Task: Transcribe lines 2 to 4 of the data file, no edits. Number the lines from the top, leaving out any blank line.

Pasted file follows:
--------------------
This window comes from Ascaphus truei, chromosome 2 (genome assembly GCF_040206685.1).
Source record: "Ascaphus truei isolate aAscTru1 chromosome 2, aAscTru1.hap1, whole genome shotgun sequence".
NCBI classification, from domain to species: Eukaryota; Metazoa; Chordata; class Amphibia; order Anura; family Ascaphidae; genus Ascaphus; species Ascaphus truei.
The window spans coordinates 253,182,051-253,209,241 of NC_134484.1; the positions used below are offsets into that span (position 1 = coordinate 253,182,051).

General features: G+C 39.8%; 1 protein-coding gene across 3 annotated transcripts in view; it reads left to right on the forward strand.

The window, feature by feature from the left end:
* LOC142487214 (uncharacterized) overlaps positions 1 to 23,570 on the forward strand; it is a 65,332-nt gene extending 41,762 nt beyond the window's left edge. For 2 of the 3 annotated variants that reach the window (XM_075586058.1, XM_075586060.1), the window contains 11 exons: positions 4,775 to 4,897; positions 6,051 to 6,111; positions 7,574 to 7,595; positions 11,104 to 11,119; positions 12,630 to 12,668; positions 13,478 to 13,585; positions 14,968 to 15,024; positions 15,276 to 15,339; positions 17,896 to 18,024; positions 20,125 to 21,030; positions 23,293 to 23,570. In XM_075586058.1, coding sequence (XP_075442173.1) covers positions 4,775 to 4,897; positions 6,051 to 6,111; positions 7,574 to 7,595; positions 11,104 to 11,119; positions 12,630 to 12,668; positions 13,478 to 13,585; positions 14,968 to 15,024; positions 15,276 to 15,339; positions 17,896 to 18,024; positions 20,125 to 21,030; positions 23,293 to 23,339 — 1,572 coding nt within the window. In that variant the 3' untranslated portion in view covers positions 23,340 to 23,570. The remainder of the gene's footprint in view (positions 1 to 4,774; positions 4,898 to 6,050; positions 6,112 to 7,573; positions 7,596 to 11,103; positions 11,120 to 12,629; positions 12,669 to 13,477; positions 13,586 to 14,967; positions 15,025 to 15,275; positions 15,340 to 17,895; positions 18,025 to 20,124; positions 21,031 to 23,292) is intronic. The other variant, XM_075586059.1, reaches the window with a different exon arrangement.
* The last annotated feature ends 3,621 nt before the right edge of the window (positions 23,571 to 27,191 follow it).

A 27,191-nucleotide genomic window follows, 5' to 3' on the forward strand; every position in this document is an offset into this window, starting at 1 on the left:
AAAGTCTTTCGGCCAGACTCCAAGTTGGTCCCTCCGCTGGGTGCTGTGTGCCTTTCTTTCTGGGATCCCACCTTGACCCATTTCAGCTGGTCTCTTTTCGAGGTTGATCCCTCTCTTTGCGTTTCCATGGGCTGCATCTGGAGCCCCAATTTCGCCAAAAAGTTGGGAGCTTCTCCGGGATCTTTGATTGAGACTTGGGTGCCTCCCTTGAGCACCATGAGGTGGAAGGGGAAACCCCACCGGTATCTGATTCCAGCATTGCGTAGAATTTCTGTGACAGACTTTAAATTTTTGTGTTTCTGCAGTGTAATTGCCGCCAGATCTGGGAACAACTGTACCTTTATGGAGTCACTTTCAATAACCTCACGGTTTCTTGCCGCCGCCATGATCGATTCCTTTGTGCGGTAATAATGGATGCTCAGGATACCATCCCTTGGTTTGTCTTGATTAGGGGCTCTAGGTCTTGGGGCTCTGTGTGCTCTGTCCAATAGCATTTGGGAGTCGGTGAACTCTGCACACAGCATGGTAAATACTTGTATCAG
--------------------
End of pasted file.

Source record: "Ascaphus truei isolate aAscTru1 chromosome 2, aAscTru1.hap1, whole genome shotgun sequence".
NCBI classification, from domain to species: Eukaryota; Metazoa; Chordata; class Amphibia; order Anura; family Ascaphidae; genus Ascaphus; species Ascaphus truei.
The window spans coordinates 253,182,051-253,209,241 of NC_134484.1; the positions used below are offsets into that span (position 1 = coordinate 253,182,051).